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ARS Home » Pacific West Area » Albany, California » Western Regional Research Center » Healthy Processed Foods Research » Research » Publications at this Location » Publication #174700


item Olsen, Carl
item Avena-Bustillos, Roberto
item Olson, Donald
item Chiou, Bor-Sen
item YEE, EMMA
item McHugh, Tara

Submitted to: Meeting Abstract
Publication Type: Abstract Only
Publication Acceptance Date: 12/28/2004
Publication Date: 7/16/2005
Citation: Olsen, C.W., Avena Bustillos, R.D., Olson, D.A., Chiou, B., Yee, E., Mc Hugh, T.H. 2005. Tensile and puncture properties of mammalian and fish gelatin films. Meeting Abstract No. 109-5. IFT Annual Meeting. July 2005. New Orleans, LA.

Interpretive Summary:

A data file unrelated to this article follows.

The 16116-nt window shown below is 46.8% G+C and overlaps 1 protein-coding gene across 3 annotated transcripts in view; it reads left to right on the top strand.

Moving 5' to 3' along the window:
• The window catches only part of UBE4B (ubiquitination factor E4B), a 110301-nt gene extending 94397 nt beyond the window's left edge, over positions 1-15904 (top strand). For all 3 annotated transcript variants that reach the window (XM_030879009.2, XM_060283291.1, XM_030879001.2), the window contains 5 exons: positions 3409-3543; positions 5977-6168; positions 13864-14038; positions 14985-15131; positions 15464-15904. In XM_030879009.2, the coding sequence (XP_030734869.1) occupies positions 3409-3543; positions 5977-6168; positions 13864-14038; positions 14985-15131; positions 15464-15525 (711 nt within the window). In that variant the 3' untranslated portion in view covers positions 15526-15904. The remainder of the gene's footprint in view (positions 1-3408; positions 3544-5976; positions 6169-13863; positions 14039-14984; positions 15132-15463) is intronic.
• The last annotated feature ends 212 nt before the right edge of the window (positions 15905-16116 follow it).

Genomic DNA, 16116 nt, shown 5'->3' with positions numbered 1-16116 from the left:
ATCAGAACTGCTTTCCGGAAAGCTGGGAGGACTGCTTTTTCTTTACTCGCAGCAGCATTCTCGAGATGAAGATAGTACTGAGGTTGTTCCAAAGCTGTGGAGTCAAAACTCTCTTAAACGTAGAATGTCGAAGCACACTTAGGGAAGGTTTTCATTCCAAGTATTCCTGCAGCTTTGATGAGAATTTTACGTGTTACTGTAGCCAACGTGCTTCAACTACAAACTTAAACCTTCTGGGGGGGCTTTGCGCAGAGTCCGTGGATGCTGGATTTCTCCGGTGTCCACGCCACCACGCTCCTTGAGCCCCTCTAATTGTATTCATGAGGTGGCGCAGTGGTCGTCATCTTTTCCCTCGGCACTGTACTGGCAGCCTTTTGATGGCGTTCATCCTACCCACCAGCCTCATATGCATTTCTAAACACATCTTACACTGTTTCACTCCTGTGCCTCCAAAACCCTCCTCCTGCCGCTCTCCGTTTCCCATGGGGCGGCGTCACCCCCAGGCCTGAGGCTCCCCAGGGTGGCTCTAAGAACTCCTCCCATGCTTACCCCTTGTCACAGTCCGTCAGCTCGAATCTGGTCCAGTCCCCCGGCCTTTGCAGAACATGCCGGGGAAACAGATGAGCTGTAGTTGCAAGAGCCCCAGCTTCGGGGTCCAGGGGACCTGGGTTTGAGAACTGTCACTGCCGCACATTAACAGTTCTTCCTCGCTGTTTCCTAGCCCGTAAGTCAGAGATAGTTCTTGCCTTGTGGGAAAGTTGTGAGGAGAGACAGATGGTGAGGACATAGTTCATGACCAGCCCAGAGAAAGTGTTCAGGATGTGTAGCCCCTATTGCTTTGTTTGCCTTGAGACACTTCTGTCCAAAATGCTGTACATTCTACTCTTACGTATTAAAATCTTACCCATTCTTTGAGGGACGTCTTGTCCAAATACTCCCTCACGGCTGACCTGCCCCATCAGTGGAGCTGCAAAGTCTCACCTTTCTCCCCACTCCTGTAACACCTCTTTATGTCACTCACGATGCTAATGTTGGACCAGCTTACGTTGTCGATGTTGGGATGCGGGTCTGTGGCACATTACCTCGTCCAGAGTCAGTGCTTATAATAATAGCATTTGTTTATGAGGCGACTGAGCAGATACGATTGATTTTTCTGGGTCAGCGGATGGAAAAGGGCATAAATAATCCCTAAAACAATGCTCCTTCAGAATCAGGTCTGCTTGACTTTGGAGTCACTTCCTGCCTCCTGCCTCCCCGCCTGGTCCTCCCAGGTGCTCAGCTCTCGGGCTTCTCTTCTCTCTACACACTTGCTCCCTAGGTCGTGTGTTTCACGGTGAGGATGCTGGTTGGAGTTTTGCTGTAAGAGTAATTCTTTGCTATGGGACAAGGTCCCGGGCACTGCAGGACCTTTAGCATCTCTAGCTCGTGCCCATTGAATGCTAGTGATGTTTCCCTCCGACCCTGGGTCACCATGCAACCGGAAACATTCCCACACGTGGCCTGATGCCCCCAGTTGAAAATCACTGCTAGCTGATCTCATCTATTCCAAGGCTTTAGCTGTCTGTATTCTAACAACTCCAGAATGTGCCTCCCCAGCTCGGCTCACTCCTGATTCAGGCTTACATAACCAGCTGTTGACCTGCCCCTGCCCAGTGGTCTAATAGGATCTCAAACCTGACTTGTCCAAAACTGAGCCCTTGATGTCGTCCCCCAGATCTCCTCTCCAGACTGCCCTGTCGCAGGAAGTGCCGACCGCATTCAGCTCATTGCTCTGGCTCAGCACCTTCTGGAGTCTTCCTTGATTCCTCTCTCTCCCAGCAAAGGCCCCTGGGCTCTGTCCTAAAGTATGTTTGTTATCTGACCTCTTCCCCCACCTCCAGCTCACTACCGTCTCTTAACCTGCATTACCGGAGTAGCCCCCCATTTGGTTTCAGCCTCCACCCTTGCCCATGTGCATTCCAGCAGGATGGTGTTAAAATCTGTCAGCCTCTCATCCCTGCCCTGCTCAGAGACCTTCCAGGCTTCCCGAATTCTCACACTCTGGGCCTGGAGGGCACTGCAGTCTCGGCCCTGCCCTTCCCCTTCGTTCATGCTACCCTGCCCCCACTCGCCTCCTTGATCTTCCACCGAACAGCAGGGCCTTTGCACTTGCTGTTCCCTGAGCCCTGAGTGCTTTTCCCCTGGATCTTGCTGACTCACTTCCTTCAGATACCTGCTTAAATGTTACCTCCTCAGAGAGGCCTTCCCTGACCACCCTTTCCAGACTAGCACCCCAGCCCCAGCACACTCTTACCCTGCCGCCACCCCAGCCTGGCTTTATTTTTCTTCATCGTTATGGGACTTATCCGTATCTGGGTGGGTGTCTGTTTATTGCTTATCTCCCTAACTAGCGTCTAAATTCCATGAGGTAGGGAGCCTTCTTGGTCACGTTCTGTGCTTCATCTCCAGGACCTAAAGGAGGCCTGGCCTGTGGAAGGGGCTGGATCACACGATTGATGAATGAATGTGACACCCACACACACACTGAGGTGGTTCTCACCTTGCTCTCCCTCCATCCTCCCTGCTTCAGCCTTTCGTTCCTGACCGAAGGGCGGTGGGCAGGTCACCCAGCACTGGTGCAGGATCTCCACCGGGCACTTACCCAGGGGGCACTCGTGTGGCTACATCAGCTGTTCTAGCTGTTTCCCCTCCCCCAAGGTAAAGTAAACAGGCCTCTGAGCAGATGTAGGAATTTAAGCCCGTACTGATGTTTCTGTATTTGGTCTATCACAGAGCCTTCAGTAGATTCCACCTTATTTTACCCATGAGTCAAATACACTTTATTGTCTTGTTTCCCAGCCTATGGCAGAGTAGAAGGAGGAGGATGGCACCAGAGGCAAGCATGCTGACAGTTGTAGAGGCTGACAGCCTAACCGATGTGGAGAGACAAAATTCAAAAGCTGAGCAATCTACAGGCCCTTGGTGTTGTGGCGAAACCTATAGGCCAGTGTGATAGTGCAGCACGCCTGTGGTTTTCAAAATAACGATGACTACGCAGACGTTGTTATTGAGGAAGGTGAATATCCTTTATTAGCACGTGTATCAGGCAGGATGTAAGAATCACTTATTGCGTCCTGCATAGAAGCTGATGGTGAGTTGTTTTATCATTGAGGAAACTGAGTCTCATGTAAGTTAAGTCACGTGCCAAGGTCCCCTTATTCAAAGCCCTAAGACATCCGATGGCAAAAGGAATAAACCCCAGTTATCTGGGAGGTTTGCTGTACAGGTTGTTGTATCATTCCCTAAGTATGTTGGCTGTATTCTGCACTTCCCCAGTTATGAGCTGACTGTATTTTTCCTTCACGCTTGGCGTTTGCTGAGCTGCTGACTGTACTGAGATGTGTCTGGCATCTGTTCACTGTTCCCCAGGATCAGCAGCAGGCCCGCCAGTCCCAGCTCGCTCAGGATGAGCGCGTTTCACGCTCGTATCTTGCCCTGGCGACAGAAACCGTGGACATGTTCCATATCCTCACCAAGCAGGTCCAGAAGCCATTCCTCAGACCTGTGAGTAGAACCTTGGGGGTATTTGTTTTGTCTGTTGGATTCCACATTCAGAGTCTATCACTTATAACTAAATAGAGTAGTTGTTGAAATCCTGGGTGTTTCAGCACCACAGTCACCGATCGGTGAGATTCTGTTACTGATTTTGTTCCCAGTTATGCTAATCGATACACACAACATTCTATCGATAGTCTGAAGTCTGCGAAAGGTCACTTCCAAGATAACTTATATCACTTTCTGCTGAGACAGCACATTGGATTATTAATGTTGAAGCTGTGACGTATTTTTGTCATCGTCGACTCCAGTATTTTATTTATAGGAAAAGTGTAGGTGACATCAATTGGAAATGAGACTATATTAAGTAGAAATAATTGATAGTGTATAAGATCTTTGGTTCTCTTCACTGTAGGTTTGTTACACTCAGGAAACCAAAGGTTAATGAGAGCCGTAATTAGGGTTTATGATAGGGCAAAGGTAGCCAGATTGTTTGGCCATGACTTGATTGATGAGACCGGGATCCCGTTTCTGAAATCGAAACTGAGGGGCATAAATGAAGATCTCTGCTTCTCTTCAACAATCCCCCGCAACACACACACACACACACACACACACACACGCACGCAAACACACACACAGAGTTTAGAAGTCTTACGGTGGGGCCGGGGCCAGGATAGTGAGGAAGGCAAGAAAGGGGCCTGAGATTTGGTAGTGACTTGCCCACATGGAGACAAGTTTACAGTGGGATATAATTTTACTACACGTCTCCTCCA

Technical Abstract: Gelatin from cold and warm water fish skins are becoming readily available as new food and industrial uses are devised. Differences on amino acid composition and molecular weight distribution compared to mammalian gelatins affect physical properties and potential applications of fish skin gelatins. Edible coatings and films are also becoming an important tool to reduce water vapor and oxygen permeability to increase shelf-life of food systems. Tensile strength and puncture resistance of fish skin gelatin films are important parameters to define potential food applications. The objective was to evaluate tensile strength and puncture resistance of gelatins films from mammalian skins, cold water and warm water fish skins. Mammalian, warm and cold water gelatins were obtained from commercial sources. Alaskan pollock and salmon gelatins were also extracted from frozen skins for this study. Tensile strength and % elongation were measured on gelatin film strips after equilibration at different %RH. Puncture force and deformation were measured at different %RH equilibrium on circular gelatin films using an Instron Universal Testing Instrument. Gel physical properties, molecular weight composition and amino acid content were also determined. Tensile strength at 31 %RH and 25°C was significantly lower for pollock skin gelatin films (50.8 MPa) than for catfish gelatin films (74.1 Mpa), cow hide gelatins (95.6 Mpa) and porkskin gelatins (112.9 Mpa). Elongation was also significantly lower for pollock skin gelatin (2.4%), while cow hide gelatins had higher elongation (11.1%). Tensile and puncture strength decreased, and elongation and puncture deformation increased at higher % RH equilibrium for each gelatin films. This behavior is related to amino acid composition and molecular weight distribution. This study demonstrated significant differences in physical, chemical and rheological properties between mammalian and fish gelatins. Lower tensile and puncture properties of fish gelatin films need to be accounted for applications in foods systems.